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Love ’em or hate ’em, emoji are an integral part of internet culture and they’re only increasing in popularity. But despite their ubiquity, they’re a relatively recent addition to the digital world.

In fact, they were first created in 1999 by a certain engineer called Shigetaka Kurita who worked for NTT Docomo. Initially, there were just 172 of the little pictures, and they were used on the company’s i-mode phone. Later, the Unicode Consortium’s hand was forced by Japanese industry to include the little images for completeness.

But when did it all really kick off? When Apple released the first iPhone in Japan and buckled under similar pressure to the Unicode Consortium to include emoji in iOS.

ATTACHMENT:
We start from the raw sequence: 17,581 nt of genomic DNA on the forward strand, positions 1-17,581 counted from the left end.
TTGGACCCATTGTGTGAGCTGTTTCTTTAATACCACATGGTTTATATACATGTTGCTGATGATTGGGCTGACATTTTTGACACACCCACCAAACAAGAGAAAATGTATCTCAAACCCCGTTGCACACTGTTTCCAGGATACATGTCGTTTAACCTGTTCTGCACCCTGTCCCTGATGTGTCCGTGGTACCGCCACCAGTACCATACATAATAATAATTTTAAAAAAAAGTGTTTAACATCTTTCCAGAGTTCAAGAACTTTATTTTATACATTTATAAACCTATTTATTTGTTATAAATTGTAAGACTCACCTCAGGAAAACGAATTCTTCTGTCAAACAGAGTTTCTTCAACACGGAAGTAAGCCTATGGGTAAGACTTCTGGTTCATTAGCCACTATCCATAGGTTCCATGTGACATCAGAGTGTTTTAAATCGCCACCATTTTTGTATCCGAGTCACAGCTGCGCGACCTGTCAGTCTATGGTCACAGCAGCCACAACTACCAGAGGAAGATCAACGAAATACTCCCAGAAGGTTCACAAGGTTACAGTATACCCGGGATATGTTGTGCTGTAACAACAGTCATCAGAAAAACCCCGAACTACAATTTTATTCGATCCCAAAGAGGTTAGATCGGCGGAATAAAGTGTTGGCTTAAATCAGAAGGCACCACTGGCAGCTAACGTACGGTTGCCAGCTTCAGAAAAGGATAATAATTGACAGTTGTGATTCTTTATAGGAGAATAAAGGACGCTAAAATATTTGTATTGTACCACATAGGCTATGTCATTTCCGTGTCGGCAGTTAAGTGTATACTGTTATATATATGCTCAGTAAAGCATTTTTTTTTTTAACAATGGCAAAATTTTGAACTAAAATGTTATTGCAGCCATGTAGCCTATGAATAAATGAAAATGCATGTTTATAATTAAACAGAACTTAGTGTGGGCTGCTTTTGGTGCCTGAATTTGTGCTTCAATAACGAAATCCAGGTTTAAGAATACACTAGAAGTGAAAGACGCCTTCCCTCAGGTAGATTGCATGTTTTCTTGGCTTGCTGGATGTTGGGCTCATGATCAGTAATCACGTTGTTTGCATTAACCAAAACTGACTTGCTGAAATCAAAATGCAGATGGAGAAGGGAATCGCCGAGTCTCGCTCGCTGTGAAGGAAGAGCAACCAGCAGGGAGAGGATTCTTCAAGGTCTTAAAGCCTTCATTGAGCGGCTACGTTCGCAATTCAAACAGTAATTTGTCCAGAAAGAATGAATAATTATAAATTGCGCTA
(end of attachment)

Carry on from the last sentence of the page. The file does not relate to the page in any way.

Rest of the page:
It’s no surprise that millenials have embraced emoji and their pixelated cousins, emoticons. Ambiguous, superficial, and cute, they’re perfectly suited to a generation that sends Hallmark e-cards ironically, circulates step-by-step guides to “being deep,” and dismisses “deep meaningful conversations” as “DMC’s.”